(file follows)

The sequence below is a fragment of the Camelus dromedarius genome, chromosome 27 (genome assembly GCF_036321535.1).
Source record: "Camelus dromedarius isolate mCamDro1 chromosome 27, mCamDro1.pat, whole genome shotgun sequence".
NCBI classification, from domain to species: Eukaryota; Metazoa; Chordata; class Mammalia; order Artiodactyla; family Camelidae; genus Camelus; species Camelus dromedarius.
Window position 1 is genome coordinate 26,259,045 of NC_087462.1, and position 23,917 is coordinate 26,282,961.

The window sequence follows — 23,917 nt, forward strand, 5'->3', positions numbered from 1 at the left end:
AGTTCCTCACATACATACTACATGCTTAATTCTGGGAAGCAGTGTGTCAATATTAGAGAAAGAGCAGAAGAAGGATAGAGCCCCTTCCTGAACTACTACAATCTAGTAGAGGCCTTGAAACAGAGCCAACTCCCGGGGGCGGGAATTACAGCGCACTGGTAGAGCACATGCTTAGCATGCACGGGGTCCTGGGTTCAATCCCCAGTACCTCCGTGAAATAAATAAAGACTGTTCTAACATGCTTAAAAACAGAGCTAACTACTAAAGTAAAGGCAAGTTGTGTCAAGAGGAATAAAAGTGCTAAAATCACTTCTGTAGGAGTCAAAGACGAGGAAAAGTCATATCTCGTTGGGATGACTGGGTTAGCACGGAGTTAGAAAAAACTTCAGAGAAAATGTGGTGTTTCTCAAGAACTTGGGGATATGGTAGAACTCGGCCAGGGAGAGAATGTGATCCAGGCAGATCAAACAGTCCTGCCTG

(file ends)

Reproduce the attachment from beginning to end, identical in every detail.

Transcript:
The sequence below is a fragment of the Camelus dromedarius genome, chromosome 27 (genome assembly GCF_036321535.1).
Source record: "Camelus dromedarius isolate mCamDro1 chromosome 27, mCamDro1.pat, whole genome shotgun sequence".
NCBI classification, from domain to species: Eukaryota; Metazoa; Chordata; class Mammalia; order Artiodactyla; family Camelidae; genus Camelus; species Camelus dromedarius.
Window position 1 is genome coordinate 26,259,045 of NC_087462.1, and position 23,917 is coordinate 26,282,961.

The window sequence follows — 23,917 nt, forward strand, 5'->3', positions numbered from 1 at the left end:
AGTTCCTCACATACATACTACATGCTTAATTCTGGGAAGCAGTGTGTCAATATTAGAGAAAGAGCAGAAGAAGGATAGAGCCCCTTCCTGAACTACTACAATCTAGTAGAGGCCTTGAAACAGAGCCAACTCCCGGGGGCGGGAATTACAGCGCACTGGTAGAGCACATGCTTAGCATGCACGGGGTCCTGGGTTCAATCCCCAGTACCTCCGTGAAATAAATAAAGACTGTTCTAACATGCTTAAAAACAGAGCTAACTACTAAAGTAAAGGCAAGTTGTGTCAAGAGGAATAAAAGTGCTAAAATCACTTCTGTAGGAGTCAAAGACGAGGAAAAGTCATATCTCGTTGGGATGACTGGGTTAGCACGGAGTTAGAAAAAACTTCAGAGAAAATGTGGTGTTTCTCAAGAACTTGGGGATATGGTAGAACTCGGCCAGGGAGAGAATGTGATCCAGGCAGATCAAACAGTCCTGCCTG